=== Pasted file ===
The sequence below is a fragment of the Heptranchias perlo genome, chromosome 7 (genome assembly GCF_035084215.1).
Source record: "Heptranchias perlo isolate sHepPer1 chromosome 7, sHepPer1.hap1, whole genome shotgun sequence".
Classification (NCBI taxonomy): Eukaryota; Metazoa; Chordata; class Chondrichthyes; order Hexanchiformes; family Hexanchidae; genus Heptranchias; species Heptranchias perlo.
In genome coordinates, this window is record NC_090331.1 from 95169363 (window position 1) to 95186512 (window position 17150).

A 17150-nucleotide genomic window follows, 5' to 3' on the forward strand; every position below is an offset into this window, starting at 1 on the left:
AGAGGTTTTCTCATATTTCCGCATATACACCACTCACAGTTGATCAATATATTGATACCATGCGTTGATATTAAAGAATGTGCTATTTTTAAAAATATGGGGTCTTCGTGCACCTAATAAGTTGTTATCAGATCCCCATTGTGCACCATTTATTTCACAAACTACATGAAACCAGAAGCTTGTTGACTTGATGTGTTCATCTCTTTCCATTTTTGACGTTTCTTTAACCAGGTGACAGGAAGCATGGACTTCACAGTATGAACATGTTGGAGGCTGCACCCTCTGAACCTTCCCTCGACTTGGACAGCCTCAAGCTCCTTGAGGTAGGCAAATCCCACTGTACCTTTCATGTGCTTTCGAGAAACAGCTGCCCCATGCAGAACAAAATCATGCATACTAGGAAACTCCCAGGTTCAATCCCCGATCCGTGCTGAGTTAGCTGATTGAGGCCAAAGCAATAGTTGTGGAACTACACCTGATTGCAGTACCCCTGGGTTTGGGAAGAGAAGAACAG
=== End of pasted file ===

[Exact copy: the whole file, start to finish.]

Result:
The sequence below is a fragment of the Heptranchias perlo genome, chromosome 7 (genome assembly GCF_035084215.1).
Source record: "Heptranchias perlo isolate sHepPer1 chromosome 7, sHepPer1.hap1, whole genome shotgun sequence".
Classification (NCBI taxonomy): Eukaryota; Metazoa; Chordata; class Chondrichthyes; order Hexanchiformes; family Hexanchidae; genus Heptranchias; species Heptranchias perlo.
In genome coordinates, this window is record NC_090331.1 from 95169363 (window position 1) to 95186512 (window position 17150).

A 17150-nucleotide genomic window follows, 5' to 3' on the forward strand; every position below is an offset into this window, starting at 1 on the left:
AGAGGTTTTCTCATATTTCCGCATATACACCACTCACAGTTGATCAATATATTGATACCATGCGTTGATATTAAAGAATGTGCTATTTTTAAAAATATGGGGTCTTCGTGCACCTAATAAGTTGTTATCAGATCCCCATTGTGCACCATTTATTTCACAAACTACATGAAACCAGAAGCTTGTTGACTTGATGTGTTCATCTCTTTCCATTTTTGACGTTTCTTTAACCAGGTGACAGGAAGCATGGACTTCACAGTATGAACATGTTGGAGGCTGCACCCTCTGAACCTTCCCTCGACTTGGACAGCCTCAAGCTCCTTGAGGTAGGCAAATCCCACTGTACCTTTCATGTGCTTTCGAGAAACAGCTGCCCCATGCAGAACAAAATCATGCATACTAGGAAACTCCCAGGTTCAATCCCCGATCCGTGCTGAGTTAGCTGATTGAGGCCAAAGCAATAGTTGTGGAACTACACCTGATTGCAGTACCCCTGGGTTTGGGAAGAGAAGAACAG